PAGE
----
[Pictured: The goliath bird-eating spider (theraphosa blondi), the biggest, heavyiest tarantula is found in rainforests from southern Venezuela, east to Guyana, Suriname, French Guiana and north-eastern Brazil]
The first time I held a tarantula I couldn’t have been more than 10-years old. I was on a field-trip to a nearby nature preserve. It was a common-variety brown tarantula, the curator asked for a volunteer, and I raised my hand (although in retrospect, I may have been asking to be excused to use the restroom).
She placed it on my palm, and it was about the same size as my entire open hand. To this day, I don’t know who was more petrified, me, the tarantula, my classmates or my teacher! After a while, I began to notice its details, as I turned my hand to the left and right to get a better look. But what struck me, even to this day, was I could feel the WEIGHT of it!
NOTE: As I’ve said before, “poison” is secreted and implies a high level of toxicity; though any substance is technically poisonous if taken in a large enough dose, poison always refers to a biological organism as its source (“toxic” can refer to BOTH biological organisms AND non-biological substances) making ingestion or touch a requirement to be affected. “Venom”, on the other hand, is injected with a bite or sting.
There are more than 850 species of tarantula, and as far as I know, they are ALL edible and there are NO tarantulas with a fatal bite to a normal adult human. In fact, their venom is generally milder than a bee/wasp, and though painful, their bites are not harmful. However, there are a few species with more serious venoms that may cause muscle cramping, sweating, and even heart palpitations a few hours after envenomation... and tarantulas CAN jump, so be careful. 😉
In the United States, tarantulas are found in the southwestern states and can be found on every continent except Antarctica. New World (North, Central, and South American) tarantulas have urticating hairs, these are the hairs they can “flick” to ward-off predators and can be very irritating (including to humans), however while Old World tarantulas (Africa, Asia, Europe) don’t have these hairs, their venom is usually more potent.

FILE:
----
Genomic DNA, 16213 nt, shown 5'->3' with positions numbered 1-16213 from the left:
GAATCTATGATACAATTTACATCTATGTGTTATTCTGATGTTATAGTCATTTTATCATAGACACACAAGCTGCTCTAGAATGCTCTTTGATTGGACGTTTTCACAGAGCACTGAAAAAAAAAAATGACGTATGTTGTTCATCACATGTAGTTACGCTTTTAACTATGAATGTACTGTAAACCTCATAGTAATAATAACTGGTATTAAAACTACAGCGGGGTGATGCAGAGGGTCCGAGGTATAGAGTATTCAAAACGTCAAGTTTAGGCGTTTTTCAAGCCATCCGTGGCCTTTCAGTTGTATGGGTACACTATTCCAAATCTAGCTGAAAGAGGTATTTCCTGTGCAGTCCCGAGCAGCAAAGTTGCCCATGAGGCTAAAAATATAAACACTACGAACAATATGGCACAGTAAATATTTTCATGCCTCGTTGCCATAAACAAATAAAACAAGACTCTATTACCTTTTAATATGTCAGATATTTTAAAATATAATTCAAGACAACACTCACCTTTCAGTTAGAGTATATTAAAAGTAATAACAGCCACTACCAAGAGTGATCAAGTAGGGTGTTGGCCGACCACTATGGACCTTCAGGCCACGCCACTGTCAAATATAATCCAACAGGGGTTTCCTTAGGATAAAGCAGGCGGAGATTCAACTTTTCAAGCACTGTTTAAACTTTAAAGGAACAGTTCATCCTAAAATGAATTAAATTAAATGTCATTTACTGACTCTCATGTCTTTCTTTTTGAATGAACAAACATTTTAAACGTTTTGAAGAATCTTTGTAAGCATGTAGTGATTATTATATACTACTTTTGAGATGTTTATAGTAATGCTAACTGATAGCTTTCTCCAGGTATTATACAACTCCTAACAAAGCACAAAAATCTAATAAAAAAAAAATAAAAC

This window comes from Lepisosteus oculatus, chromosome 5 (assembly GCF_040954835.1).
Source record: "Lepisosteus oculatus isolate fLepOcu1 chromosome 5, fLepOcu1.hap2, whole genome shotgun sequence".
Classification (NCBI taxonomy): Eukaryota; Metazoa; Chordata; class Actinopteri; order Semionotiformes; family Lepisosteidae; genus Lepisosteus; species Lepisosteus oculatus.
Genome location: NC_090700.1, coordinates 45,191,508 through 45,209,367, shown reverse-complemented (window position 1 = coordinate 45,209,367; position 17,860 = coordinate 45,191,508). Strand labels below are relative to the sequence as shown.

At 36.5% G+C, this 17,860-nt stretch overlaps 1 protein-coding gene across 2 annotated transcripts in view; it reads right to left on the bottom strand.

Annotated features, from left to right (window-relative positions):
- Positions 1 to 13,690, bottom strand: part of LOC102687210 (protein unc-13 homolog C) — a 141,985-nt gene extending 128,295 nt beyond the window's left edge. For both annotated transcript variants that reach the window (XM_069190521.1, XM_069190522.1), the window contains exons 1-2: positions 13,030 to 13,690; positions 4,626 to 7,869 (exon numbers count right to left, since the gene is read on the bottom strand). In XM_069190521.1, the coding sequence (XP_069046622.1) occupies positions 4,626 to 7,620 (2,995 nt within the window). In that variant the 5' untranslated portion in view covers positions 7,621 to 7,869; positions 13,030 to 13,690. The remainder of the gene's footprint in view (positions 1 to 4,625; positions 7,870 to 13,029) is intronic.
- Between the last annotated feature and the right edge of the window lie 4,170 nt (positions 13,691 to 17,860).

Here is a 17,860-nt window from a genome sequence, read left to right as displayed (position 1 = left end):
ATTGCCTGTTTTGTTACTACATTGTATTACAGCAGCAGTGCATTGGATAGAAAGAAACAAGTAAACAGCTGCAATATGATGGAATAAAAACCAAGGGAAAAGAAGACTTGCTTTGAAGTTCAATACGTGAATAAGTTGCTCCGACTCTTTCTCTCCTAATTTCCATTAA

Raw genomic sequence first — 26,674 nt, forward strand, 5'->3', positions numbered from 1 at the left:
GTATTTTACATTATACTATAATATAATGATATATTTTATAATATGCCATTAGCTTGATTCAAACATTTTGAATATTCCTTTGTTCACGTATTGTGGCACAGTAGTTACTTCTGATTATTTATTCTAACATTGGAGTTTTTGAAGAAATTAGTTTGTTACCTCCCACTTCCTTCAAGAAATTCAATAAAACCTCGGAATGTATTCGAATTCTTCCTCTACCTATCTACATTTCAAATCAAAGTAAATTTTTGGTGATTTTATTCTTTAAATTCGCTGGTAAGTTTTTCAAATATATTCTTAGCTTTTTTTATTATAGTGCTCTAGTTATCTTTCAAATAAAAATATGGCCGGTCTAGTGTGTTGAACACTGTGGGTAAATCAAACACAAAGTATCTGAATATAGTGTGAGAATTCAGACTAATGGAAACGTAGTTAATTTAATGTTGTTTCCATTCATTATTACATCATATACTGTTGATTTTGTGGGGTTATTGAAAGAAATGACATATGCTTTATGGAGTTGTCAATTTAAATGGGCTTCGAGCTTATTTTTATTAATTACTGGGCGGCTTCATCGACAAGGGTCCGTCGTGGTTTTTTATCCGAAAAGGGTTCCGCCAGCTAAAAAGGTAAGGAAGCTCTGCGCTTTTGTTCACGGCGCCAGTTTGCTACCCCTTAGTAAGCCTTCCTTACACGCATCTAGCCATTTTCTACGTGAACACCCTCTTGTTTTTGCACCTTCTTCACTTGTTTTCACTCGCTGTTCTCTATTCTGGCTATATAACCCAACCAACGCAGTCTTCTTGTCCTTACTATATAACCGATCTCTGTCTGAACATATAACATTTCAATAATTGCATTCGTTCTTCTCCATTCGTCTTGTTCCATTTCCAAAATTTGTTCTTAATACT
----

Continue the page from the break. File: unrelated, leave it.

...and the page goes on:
All tarantulas are carnivores. Some tarantulas, like the goliath [Pictured], can have leg-spans of up to 12 inches long! Tarantulas spin web silk, but they don’t use spider webs to catch prey, they are ambush predators of insects, though some will go after mice and similar prey up to bird-size. Instead, they’ll spread their silk around their borough and rely much more on their sense of touch since, although tarantulas have eight eyes, their vision is weak.
The males have longer leg-spans and can live up to about 12 years, while the females are usually stockier and can live for up to about 30 years.
Tarantulas are common fare around Asia and particularly in Cambodia (during the rule of the Khmer Rouge food was in short supply), where they are generally fried and dipped in garlic/soy/chili sauce. Some say they “taste like chicken”, others say they taste like peanut butter (remind me NEVER to go to THEIR grocery stores!).
That said, my experience is a little more like soft-shell crab; the legs were slightly crunchy with a softer center and a fishy/prawny taste. The thorax and head were like the legs but slightly stronger but “delicate.” The abdomen had a brown paste with a fishy/earthy taste (the organs, maybe eggs and possibly excrement, YIKES!).
If you DO have a chance to eat one, DO remember to remove the fangs, but DON'T throw them away just yet, you can use them as toothpicks! 🙂
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